- August 30 2018
- In Class
Tuition & Fees
Domestic: CAD $4,843
International: CAD $13,353
You will learn to support individuals, families, and communities dealing with addiction. The focus is prevention and treatment. This is a classroom-based, eight-month full-time certificate program. You will develop skills to support the negative behaviours of addiction. Classroom discussions and projects will be a central part of your learning. Addiction workers and counsellors often work in the community.
Interested in advancing even further in Addiction Studies?
The program is open to everyone; the content includes Aboriginal history and culture, and the needs of Aboriginal communities, as well as other populations with addictions. Learners registered in the traditional full-time Addiction Studies Certificate program are required to write the Test of Workplace Essential Skills (TOWES) assessment in semester one.
- Credit in English 30-1 or 65% in English 30-2 or equivalent
- Successful completion of the General Educational Development (GED) test, that consists of five tests, with a minimum score in the following sections:
- Writing Skills: 520 minimum standard score
- Interpreting Literature and Art: 520 minimum standard score
- Satisfactory results on the Bow Valley College Admissions Test
The Addiction Studies program includes a practicum placement in agencies where employers require a Police Information Check with a Vulnerable Sector Search (VSS). Results of this check may restrict opportunities for placement in a practicum. The Police Information Check must be obtained before the start of the practicum and may need to be renewed more than once while enrolled in a program.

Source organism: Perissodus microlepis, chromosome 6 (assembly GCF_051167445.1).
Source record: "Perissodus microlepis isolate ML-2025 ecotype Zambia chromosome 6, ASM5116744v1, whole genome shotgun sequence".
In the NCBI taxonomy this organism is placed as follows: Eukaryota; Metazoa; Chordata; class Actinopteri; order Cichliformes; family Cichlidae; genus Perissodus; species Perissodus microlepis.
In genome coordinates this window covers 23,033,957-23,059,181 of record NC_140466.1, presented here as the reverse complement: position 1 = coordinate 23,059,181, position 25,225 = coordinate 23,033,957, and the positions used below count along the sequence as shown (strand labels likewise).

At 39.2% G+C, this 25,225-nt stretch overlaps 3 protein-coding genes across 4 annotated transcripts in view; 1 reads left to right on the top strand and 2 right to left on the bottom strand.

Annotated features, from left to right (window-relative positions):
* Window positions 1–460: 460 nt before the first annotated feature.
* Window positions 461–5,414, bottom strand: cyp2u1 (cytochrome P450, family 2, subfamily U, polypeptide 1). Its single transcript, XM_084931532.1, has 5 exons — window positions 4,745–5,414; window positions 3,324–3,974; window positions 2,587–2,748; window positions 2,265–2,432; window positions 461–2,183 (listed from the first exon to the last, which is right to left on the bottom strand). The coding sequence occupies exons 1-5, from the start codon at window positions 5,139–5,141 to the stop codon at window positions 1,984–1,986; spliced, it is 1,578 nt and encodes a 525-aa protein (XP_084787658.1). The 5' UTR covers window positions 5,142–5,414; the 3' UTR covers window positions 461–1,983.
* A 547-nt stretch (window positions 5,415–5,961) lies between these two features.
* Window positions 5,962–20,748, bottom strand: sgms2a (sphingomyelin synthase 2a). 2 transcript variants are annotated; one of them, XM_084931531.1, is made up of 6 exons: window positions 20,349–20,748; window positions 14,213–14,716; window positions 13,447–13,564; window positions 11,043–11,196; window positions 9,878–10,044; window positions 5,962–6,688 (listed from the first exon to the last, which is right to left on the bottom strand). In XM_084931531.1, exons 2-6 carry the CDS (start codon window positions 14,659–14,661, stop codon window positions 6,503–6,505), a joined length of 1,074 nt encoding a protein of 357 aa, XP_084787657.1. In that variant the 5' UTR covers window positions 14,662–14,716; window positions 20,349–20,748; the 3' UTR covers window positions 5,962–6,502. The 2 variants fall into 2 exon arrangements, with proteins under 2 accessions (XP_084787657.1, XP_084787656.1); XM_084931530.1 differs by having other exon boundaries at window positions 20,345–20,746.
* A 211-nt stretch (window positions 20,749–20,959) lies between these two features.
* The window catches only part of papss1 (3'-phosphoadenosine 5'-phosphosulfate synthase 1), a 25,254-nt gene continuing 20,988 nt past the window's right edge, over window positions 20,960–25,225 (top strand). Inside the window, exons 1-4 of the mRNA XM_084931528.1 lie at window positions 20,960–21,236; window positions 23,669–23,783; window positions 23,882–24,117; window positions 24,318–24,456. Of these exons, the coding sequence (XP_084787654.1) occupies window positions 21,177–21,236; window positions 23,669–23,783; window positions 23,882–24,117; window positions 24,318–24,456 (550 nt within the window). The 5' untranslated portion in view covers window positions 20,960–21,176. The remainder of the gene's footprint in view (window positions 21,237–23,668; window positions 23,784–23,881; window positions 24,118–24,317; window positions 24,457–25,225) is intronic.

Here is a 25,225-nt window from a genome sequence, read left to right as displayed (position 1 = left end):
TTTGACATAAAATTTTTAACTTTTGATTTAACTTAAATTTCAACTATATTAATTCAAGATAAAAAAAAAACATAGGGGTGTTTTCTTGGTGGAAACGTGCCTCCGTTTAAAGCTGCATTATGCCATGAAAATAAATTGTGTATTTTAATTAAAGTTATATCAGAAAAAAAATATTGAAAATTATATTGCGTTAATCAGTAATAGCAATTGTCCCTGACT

Learners are responsible to apply for and obtain their own Police Information Check record and to understand the implications on work or clinical placement and licensure and/or employment prospects.
English language proficiency requirements
- See English language proficiency requirements for details.
This course will increase learners' awareness and understanding of the theories, practical skills, and broader issues that guide the work of addictions workers. Learners will be invited to reflect on their beliefs and values to develop a professional practice that draws on and respects the richness and depth of Canada's multicultural society. Participants will begin to explore various types of addictions and their impact on the addiction field. The course will demonstrate the breadth and diversity of addictions treatment theory, and how this is expressed in practice in the current world of addiction treatment.
Learners explore principles of interpersonal relationships and communication, considering the roles of culture, perception, and listening therein. They practice verbal, nonverbal, conversational, and computer-mediated messaging necessary for effective communication within personal and professional contexts.
This first-year composition course provides students with a solid grounding in the processes that writers use to communicate clearly in the academic context. By reading and analyzing texts from a broad spectrum of purposes, cultures, historical periods, and disciplines, students develop strategies to communicate their own ideas and integrate them with those of others. Students learn to quote, paraphrase, and summarize the work of other authors, prepare documents according to APA format, and write research papers.
This course is an overview of Canada's First Nations, Metis and Inuit people. Historical and current issues are covered, including languages, stories of origin, different band treaties, and current issues of ownership over land, water and governance.